HCC Library resources Resources for distance learning students     HCC Distance Learning Home Additional resources for distance learning students
HCC's bookstore Locate, browse, or purchase textbooks        
Wayne Pollock's Website Home page of Prof. Wayne Pollock     Yahoo Messenger Get Yahoo Messenger software and more
CGS-1555 Student website index A page of links to student web sites on     Using FTP A PowerPoint presentation on how to upload your web site using FTP;  You can obtain WinSCP, a good and free FTP client from  (or you can use any other FTP tool you wish, such as FileZilla)
Netiquette Guidelines Official rules for proper etiquette on the Internet  (See also Student Online Protocols)     FAQs The Internet FAQ Archives Google Internet search engine Usenet / Netnews on-line discussion groups (“newsgroups”)
How to Evaluate the Credibility of a Source Good advice on evaluating on-line resources (with summary cheat sheet PDF)  See also Checking the credibility of a publisher     Specialized Search Engines and Directories Links to useful search engines, organized by type of query  (See also the Webquest list of the most useful search engines and directories)
The Internet Revealed A short (about 5 minutes) YouTube video explaining the Internet     Internet undersea cable map Shows the cables that carry Internet traffic around the world  (See also this 2005 map of about 30% of the Internet on Wikipedia)
15 Google Searching tips Advanced searching tips for Google  (See also Inside Google Search, and Google's complete list of search tips and tricks)     Copyright Basics video (.wmv) A short and informative video on copyrights, from the Copyright Clearance Center
Spot Fake Reviews
A good short tutorial on not getting fooled  (See also the article at Analyzes reviews to see if any are fake
Basic.htm A simple, basic HTML page Respected fact-checking site, used to spot fake stories
Basic2.htm A basic HTML page with some color     BasicCSS.htm A basic HTML page with some color, using the modern method of style sheets
Clickable Links An explanation of clickable links, or “Hyperlinks”     WinZip Download evaluation (free) version of WinZip  (Or you can use 7zip, which is completely free but slightly harder to use)
Zip Tutorial A brief tutorial from Microsoft on creating and using zip archives     Windows 8 Zip & Unzip How-To A (very short) tutorial from Microsoft on using Zip on Windows 8  (See also this video tutorial from Microsoft on using Zip folders for Windows 7)
BasicImg.htm A demo of HTML documents with images     WikiMedia Commons A collection of free images and other media you can download and use  (See also for a nice collection of vintage photographs) Thousands of free-use photos A list of many types of public domain media: images, books, films, and audio  (See also Project Gutenberg for many free ebooks) Some publicly downloadable Flash-based movies and games, and other media A collection of free photos you can use.  (See also for a useful way to check the license and generate the HTML needed to include a image)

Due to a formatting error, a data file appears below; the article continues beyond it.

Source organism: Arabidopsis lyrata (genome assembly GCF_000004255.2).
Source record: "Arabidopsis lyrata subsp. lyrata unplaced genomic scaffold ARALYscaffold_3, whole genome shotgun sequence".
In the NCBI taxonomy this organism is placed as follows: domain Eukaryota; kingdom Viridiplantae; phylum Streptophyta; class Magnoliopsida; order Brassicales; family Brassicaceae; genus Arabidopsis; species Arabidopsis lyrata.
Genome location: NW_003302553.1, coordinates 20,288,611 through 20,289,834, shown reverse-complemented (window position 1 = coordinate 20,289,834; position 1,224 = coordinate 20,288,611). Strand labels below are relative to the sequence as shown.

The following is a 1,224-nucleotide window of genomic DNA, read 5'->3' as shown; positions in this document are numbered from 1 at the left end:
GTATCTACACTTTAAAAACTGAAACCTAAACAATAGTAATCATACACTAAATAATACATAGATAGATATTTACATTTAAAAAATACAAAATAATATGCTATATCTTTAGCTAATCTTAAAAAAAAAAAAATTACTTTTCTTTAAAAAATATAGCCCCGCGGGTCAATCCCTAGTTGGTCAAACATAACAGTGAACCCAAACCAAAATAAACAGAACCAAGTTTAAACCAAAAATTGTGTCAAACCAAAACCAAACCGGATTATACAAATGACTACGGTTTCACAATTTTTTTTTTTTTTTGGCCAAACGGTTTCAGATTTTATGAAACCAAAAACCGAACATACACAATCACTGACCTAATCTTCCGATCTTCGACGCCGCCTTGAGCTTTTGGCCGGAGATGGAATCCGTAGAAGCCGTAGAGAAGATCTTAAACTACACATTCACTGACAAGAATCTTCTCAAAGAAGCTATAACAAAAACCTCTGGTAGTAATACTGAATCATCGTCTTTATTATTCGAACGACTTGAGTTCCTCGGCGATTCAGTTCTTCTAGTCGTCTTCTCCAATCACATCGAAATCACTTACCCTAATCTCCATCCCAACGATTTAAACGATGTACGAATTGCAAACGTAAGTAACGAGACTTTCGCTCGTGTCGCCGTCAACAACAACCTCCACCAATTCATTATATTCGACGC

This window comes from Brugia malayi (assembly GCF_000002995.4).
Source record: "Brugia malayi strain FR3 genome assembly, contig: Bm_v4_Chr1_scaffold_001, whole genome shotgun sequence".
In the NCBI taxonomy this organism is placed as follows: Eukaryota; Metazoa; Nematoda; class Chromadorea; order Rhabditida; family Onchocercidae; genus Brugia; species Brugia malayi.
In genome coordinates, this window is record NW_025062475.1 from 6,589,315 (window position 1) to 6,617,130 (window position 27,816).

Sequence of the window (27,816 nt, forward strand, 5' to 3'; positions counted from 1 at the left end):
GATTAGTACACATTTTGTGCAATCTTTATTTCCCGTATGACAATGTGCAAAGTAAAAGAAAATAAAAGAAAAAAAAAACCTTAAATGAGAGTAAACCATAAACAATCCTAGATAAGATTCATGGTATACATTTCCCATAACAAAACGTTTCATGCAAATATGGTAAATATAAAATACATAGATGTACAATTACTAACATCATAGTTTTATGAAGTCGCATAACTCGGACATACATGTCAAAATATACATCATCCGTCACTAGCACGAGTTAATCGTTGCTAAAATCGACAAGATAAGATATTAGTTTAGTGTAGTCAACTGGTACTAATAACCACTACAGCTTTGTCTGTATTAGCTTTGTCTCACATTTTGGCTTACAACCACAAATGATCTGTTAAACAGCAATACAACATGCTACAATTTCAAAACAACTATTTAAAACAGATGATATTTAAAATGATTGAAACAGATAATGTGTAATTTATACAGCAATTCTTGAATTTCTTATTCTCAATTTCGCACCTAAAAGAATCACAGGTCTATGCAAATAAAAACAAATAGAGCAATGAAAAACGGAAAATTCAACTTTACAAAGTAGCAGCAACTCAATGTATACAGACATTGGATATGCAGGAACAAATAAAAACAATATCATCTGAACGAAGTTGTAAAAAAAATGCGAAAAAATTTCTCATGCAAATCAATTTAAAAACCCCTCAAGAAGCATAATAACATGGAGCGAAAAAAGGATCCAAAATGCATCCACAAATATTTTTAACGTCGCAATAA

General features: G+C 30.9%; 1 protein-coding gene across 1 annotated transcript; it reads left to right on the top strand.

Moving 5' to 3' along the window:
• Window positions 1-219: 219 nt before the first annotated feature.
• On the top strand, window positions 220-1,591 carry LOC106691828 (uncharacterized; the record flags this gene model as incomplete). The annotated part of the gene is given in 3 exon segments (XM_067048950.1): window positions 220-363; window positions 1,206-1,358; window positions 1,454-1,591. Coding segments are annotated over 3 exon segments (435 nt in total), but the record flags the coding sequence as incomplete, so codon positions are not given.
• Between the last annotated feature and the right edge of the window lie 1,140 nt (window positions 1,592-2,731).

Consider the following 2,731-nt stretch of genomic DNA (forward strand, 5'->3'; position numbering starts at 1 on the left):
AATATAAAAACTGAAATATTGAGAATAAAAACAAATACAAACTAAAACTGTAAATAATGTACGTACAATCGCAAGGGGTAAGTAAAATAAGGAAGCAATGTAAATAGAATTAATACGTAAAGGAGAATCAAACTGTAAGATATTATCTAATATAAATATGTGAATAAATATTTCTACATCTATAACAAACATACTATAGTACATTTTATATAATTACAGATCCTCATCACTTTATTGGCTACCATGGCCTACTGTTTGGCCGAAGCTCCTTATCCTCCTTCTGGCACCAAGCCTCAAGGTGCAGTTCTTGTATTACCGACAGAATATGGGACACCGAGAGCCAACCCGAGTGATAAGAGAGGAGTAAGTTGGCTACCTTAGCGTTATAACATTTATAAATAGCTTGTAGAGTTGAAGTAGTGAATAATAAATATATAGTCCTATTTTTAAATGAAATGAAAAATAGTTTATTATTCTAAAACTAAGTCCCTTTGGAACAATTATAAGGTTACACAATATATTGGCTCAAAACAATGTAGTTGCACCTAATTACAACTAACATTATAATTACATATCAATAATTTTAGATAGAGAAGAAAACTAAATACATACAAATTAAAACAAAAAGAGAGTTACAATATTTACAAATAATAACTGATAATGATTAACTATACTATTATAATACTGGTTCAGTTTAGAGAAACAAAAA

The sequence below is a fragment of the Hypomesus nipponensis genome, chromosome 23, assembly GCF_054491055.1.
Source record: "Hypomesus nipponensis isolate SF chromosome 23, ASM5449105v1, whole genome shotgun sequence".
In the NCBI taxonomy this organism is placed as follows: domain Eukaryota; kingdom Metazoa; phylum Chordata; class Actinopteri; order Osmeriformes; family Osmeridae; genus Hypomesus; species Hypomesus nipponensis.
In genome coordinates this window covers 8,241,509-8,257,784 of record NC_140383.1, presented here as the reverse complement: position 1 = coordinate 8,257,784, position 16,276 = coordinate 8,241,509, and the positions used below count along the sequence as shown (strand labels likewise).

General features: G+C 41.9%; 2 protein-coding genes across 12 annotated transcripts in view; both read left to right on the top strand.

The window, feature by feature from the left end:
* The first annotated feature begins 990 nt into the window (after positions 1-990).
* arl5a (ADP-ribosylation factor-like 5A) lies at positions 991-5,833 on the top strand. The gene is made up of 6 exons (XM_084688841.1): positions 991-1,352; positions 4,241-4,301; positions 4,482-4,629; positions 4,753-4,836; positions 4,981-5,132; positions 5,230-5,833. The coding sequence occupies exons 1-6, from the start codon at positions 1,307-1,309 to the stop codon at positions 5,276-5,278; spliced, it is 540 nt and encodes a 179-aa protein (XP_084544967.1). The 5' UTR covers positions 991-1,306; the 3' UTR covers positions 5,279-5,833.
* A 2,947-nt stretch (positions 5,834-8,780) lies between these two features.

USF Open Use Media Resources A list of sites where you can find freely-usable images and other media, from USF's library     Copyright Handout for Students (PDF) A brief guide to copyright, from USF's library
Clock A basic HTML page with a JavaScript clock button     The JavaScript Source A collection of free, ready to use JavaScripts
ClockApplet An HTML page with a Java clock applet A collection of free Java Applets (see also, and other websites)
BasicVideo.htm An HTML page showing how to embed videos in a web page (remember to “view source” to see the HTML tags used) A search engine for GIFs (including animated ones)  (See also A collection of tutorials on HTML and related technologies     List of tags Official HTML 4.01 list of tags - URL encoding A reference for URL (or percent) encoding The home of the World wide web consortium (formally
About ping The real story of the ping utility     CSS 1.0 Quick Reference Cascading Style Sheets 1.0 PDF Guide
Internet Mapping Project View maps of the parts of the Internet, at interesting times  (     Troubleshooting Web Pages How to work around some common web page issues with FTP, character encoding, and fonts Basic online safety information from the FCC  (See also the student's guide to staying safe online)
Yahoo! Security Resources Short, readable articles and news stories on PC, email, privacy, and other security topics     Journalist's Toolbox A good list of privacy and other security tools, presented for professional journalists but usable by anyone
Security tutorial Tutorial on security and public-key encryption, from's DevEdge site (from the Internet Archive)     Cyber Security Tips Excellent collection of tips on keeping you safe on-line, from
Network security tutorial Tutorial on Internet security from, now available from The Internet Archive, and based in part on RFC 2196     Home networking security tutorial Tutorial on securing your home computer from
World Wide Web Security FAQ A useful guide to using the WWW safely     RFC-2504 Users' Security Handbook